Abaco Parrot (Duncan Mullis)


Occasionally I feature birds photographed elsewhere than on Abaco – GRAND BAHAMA, for example. Almost always they are birds that are recorded for Abaco but are rarely encountered there (and even more rarely photographed). The ROSEATE SPOONBILL, for one. Or they may be birds that have come very close to Abaco but not quite reached the island… the WOOD STORK for example.

Today, I am showcasing some birds photographed on Abaco by Duncan Mullis during a trip from Grand Bahama. My selections from his trip are chosen to showcase colourful birds, endemic birds, and favourite birds of mine. Yours too, I hope. 

ABACO (CUBAN) PARROTSAbaco Parrot (Duncan Mullis)Abaco Parrot (Duncan Mullis)

Two of the species were new to Duncan. One was the Bahama Mockingbird.

BAHAMA MOCKINGBIRDBahama Mockingbird, Abaco (Duncan Mullis)Bahama Mockingbird, Abaco (Duncan Mullis)

The other new species for Duncan was the PEARLY-EYED THRASHER. Until last March, this species had never been recorded on Abaco. Then one turned up in Treasure Cay and has stayed there ever since.  It is the latest of several ‘new species’ found on Abaco in the last couple of years. To read about the discovery by Woody Bracey click on the link above or below.

PEARLY-EYED THRASHERPearly-eyed Thrasher, Treasure Cay, Abaco (Duncan Mullis)

YELLOW-THROATED WARBLER Yellow-throated Warbler, Abaco (Duncan Mullis)

BAHAMA SWALLOW (ENDEMIC)Bahama Swallow, Abaco (endemic) (Duncan Mullis

SMOOTH-BILLED ANISmooth-billed Ani, Treasure Cay, Abaco (Duncan Mullis)

YELLOW WARBLERYellow Warbler, Abaco (Duncan Mullis)Yellow Warbler, Abaco (Duncan Mullis)

Credits: all photos by Duncan Mullis, with many thanks for use permission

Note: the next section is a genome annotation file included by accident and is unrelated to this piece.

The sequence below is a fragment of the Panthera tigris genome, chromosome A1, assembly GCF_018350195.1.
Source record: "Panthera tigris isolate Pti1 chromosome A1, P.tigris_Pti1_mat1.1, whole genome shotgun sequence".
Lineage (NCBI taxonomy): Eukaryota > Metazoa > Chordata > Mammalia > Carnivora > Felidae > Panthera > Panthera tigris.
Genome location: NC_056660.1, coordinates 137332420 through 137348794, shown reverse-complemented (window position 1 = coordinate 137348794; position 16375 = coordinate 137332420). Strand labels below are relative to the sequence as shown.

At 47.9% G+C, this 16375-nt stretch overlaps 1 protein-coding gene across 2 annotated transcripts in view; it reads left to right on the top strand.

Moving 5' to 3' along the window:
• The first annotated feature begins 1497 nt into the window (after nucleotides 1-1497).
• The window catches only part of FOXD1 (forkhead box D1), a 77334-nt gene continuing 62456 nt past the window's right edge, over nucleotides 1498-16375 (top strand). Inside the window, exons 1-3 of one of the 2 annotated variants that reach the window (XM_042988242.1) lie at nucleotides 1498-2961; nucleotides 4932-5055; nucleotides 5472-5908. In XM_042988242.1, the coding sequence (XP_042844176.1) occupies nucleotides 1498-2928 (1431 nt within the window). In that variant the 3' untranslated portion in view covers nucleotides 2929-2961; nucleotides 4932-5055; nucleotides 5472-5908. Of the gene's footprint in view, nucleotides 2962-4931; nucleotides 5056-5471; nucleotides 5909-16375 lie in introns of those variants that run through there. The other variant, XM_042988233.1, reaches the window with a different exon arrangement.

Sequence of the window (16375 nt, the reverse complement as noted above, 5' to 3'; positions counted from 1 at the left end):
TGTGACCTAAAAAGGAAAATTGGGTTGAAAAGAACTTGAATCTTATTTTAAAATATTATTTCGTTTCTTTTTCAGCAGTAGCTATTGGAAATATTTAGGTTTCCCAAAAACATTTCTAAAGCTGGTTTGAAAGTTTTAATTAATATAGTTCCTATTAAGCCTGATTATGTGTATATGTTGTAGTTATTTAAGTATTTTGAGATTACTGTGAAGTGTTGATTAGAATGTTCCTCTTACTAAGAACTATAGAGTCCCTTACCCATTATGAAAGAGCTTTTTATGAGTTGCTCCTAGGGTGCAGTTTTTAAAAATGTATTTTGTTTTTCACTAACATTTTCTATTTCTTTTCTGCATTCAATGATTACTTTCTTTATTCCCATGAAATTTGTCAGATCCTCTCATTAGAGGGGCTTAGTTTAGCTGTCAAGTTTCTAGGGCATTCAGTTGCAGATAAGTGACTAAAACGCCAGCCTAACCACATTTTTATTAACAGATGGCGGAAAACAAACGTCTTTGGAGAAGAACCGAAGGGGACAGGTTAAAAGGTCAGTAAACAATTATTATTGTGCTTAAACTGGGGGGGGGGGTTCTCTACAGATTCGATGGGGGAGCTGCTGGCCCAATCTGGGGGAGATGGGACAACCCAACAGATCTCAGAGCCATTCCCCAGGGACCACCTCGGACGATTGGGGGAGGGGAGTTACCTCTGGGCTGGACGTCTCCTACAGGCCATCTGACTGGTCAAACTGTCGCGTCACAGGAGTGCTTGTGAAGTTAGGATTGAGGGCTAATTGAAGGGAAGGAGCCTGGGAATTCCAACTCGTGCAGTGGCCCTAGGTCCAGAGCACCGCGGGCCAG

Pied Imperial Pigeon 1, Nassau (Woody Bracey)

Pied Imperial Pigeon, Nassau


Flamingos & Chicks, Inagua (Melissa Maura)

Flamingos & Chicks, Inagua

Writing a bird book involves defining parameters at an early stage. Best to avoid working them out 6 months into the project; or (worse) letting them evolve gradually as each obstacle along the stony track to the printers is encountered. Far better to decide the general rules of engagement at the outset, and be able to tweak them later if need be. 

Brown Booby + egg, San Salvador (Woody Bracey)

Brown Booby on its nest, San Salvador

And so it was that we stayed for a convivial weekend with Peter and Jane Mantle to discuss the pros and the cons, the whys and the wherefores, the format and the style of a book to showcase the birds of Abaco. And how on earth to get started on the project…

Pied Imperial Pigeon 2, Nassau (Woody Bracey).JPG

Pied Imperial Pigeon, Nassau

Black-headed Gull imm, New Providence (Bruce Hallett)

Black-headed Gull (immature), New Providence

One thing was clear at the outset. It was essential that every photograph in the book would have to be taken on Abaco. It wasn’t to be ‘The Birds of Abaco including Birds from Grand Bahama, New Providence, Eleuthera and Inagua that You Might also Find on Abaco’. Or ‘The Birds of Abaco, Mostly’. And there was to be no cheating.


Burrowing owl, Great Inagua

The project involved the work of some 30 photographers in all, from the prolific to a couple of people who offered a single excellent photo. I amassed a large archive, though only a percentage could be used. For example many fine photos fell by the wayside because resolution was inadequate for high-quality print purposes.  

American Avocet, Bahamas 1 (Tony Hepburn)

American Avocet, Nassau

I also collected plenty of folders containing images of birds we desperately wanted to include, that were not all taken on Abaco but were part of a wider field trip. These were ruthlessly (but painfully) excluded from consideration. In fact, to stick within the (self-imposed) guidelines, I set aside all photos that I was not certain had been taken on Abaco. Where there was doubt, they were out.

Key West Quail-Dove, Nassau, Woody Bracey

Key West Quail-Dove, Nassau

This post contains a selection of photos from the Aviary des Refusés. We would have loved to have included the peregrine falcon and burrowing owl, for example, but had no Abaco images to use then. Other bird species were in any event disqualified for being unknown on Abaco. A Pearly-eyed Thrasher recently found its way to Treasure Cay, this first recorded for Abaco; yet could be found elsewhere in the Bahamas two years ago.